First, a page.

No Blaming – and Six Other Ways to Fight Fairly With Your Partner
How you fight with your partner strongly determines how happy your relationship will be.
Do you dream of being in a relationship where no one argues or fights? I am afraid that is a rather utopian concept, my friend.
In reality no two people think, feel and behave in the same manner – no matter how compatible and happy they are otherwise. Research in the field of love, relationship and social psychology in fact, says that a healthy relationship includes some amount of “negotiation of differences”.
The WAY you fight can determine how long you’ll end up staying together and how happy and fulfilling your relationship will be!
Couples who fight “fair” are those who take time out to work out their differences by listening and behaving respectfully towards their partner. The aim is not to fight or to hurt the other but to engage in a discussion which matters to both the partners.
It’s a way of letting off steam and that’s ALWAYS a requirement for a healthy relationship.
Below are some tips to help you smoothen out your conflict in a dignified and healthy manner:
Stick to the Present
Do not bring up the totally unfair thing your partner did last Christmas Eve if it’s not relevant to what you’re fighting about today. Bringing up old arguments hurts and not only aggravates the current situation but also keeps you in a vicious loop wherein there’s no resolution, only conflict.
Choose Your Battles
There could be many peccadilloes in your partner you don’t necessarily understand. But does that matter? Everything that sets you off can’t be spoken about and possibly there is no solution.
Choose what you want to fight about. What is the one thing that is becoming a barrier in an otherwise healthy relationship? Address that. You need to eliminate the white noise.
Criticise the Behaviour, Not the Person
There is a thin line between criticising the behaviour and not the person, and that thin line decides if the argument is going to blow out of proportion or is going to reach a peaceful resolution.
When you tell your partner that they are selfish for not switching off the lights when you’re still sleeping, you’re attacking who they are and not what they did. Instead, try complaining without blame. Can you instead say, “When you don’t switch off the lights it disturbs my sleep”?
When you criticise your partner, you demoralise them. They don’t feel accepted. But when a behaviour is criticised, it helps them look within because changing a behaviour is doable.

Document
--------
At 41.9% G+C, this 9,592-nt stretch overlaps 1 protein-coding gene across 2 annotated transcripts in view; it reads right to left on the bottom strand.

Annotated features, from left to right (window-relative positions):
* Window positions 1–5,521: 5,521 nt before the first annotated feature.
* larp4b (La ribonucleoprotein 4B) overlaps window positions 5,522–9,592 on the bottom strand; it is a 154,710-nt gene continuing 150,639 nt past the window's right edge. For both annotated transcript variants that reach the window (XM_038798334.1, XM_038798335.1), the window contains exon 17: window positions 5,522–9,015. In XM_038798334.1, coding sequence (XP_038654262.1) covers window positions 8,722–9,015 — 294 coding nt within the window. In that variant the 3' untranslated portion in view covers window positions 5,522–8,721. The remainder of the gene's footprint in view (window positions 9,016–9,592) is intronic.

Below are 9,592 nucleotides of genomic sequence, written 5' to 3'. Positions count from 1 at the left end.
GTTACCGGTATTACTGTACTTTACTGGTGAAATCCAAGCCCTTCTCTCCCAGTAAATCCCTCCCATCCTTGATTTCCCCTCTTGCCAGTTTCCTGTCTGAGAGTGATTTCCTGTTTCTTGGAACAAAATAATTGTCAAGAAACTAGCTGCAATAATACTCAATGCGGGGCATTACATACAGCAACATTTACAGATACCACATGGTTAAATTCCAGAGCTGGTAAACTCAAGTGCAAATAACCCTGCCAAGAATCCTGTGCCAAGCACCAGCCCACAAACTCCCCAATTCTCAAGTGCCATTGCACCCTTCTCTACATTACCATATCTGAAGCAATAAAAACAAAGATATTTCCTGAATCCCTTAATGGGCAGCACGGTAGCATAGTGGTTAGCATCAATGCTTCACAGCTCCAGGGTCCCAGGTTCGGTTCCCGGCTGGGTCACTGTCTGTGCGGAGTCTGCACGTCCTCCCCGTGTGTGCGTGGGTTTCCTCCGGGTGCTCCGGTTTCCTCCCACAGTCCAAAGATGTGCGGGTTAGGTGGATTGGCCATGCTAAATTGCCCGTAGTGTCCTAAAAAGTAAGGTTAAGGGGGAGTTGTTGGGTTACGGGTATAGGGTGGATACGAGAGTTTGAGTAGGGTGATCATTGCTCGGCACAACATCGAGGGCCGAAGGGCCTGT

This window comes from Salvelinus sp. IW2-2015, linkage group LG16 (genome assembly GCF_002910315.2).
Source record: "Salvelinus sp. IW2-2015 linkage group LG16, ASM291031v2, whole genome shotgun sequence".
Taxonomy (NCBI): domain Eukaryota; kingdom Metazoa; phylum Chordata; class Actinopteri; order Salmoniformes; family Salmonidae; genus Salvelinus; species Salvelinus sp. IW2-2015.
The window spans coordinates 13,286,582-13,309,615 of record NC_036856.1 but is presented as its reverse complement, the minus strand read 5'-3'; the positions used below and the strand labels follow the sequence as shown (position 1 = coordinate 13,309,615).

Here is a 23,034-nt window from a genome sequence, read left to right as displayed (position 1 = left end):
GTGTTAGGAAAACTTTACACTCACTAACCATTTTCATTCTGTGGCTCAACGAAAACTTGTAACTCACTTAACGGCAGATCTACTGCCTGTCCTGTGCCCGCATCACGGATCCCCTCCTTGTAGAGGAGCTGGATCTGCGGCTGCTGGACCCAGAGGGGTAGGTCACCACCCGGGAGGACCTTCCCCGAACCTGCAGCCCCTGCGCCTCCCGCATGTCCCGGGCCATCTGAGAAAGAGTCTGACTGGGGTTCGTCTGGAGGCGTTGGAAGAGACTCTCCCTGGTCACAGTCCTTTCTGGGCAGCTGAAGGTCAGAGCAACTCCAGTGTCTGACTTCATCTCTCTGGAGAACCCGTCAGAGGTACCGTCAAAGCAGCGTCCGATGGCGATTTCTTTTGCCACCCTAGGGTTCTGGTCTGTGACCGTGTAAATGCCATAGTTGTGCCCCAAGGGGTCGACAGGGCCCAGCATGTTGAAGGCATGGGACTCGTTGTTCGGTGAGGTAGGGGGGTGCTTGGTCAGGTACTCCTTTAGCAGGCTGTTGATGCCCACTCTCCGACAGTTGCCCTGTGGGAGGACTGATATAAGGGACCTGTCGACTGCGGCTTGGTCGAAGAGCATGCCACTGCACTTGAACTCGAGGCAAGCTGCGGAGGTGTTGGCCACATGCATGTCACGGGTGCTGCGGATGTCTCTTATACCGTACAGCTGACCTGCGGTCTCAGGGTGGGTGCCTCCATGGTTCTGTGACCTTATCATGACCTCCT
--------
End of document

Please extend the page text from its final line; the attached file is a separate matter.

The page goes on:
Try to See the Underlying Need
Anger colours our perspective. We focus on the tone and the words and the body language and it makes us defensive and angrier. But, instead, try to focus on where they’re coming from. It could be that their needs for love, attention, security or what- have-you are not being met, and maybe fighting is just their attempt to direct attention to that.
If you focus only on the how’s, you’ll miss the why’s.
Respect Your Emotions
If you’re feeling something build inside you – be it anger, tears or annoyance – give it some space. Moving your feelings out of the way to focus only on the issue at hand, just puts them under the carpet. You’re not paying attention to them but that doesn’t mean they’re not there or growing. Take some time out if you need it and think about why this particular fight is making you feel that particular way. If you’ll find the roots of your emotion, you’ll get your solution.
Sometimes, all your partner wants is to be heard. Acknowledge what they’re saying, either verbally or by focusing your attention on them. Don’t interrupt them or try to defend yourself in the middle. Let them have at it. Even if you’re not quite sure about what they’re saying, give them the opportunity to voice out their feelings. Wait until they’re done to put forward your point of view and convey that you empathise with what they’re feeling.
When you react to your partner’s actions, words and anger you’re just feeding them. You need to operate out of your own thoughts and emotions. You decide where you want the fight to go, and how you want to handle it and then act out of that.
If you keep playing to their emotions instead of yours, you lose the autonomy of the situation and even if that particular fight gets done with you haven’t handled your emotions.
(Prachi Jain is a psychologist, trainer, optimist, reader and lover of Red Velvets.)
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